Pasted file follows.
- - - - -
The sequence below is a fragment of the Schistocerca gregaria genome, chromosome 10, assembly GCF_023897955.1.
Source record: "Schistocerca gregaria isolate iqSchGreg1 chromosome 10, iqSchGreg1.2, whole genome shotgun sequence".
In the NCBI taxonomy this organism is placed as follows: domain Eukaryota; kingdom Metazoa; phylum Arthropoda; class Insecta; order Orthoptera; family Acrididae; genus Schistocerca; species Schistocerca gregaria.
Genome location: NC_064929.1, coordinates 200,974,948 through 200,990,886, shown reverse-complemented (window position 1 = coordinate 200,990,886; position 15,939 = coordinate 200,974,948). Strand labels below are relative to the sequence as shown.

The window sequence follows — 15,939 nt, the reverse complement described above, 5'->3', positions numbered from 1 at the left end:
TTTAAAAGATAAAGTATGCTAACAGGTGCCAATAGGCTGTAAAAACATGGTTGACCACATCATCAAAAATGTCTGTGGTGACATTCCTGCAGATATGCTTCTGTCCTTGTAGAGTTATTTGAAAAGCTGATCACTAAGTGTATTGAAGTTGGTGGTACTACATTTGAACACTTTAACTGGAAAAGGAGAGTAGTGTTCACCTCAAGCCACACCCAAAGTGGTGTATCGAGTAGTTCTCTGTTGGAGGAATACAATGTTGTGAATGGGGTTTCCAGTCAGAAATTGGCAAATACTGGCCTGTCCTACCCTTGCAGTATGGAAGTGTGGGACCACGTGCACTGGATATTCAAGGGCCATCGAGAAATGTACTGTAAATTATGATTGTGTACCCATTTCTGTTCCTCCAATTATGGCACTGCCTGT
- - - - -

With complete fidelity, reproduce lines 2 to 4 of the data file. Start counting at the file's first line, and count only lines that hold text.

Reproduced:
Source record: "Schistocerca gregaria isolate iqSchGreg1 chromosome 10, iqSchGreg1.2, whole genome shotgun sequence".
In the NCBI taxonomy this organism is placed as follows: domain Eukaryota; kingdom Metazoa; phylum Arthropoda; class Insecta; order Orthoptera; family Acrididae; genus Schistocerca; species Schistocerca gregaria.
Genome location: NC_064929.1, coordinates 200,974,948 through 200,990,886, shown reverse-complemented (window position 1 = coordinate 200,990,886; position 15,939 = coordinate 200,974,948). Strand labels below are relative to the sequence as shown.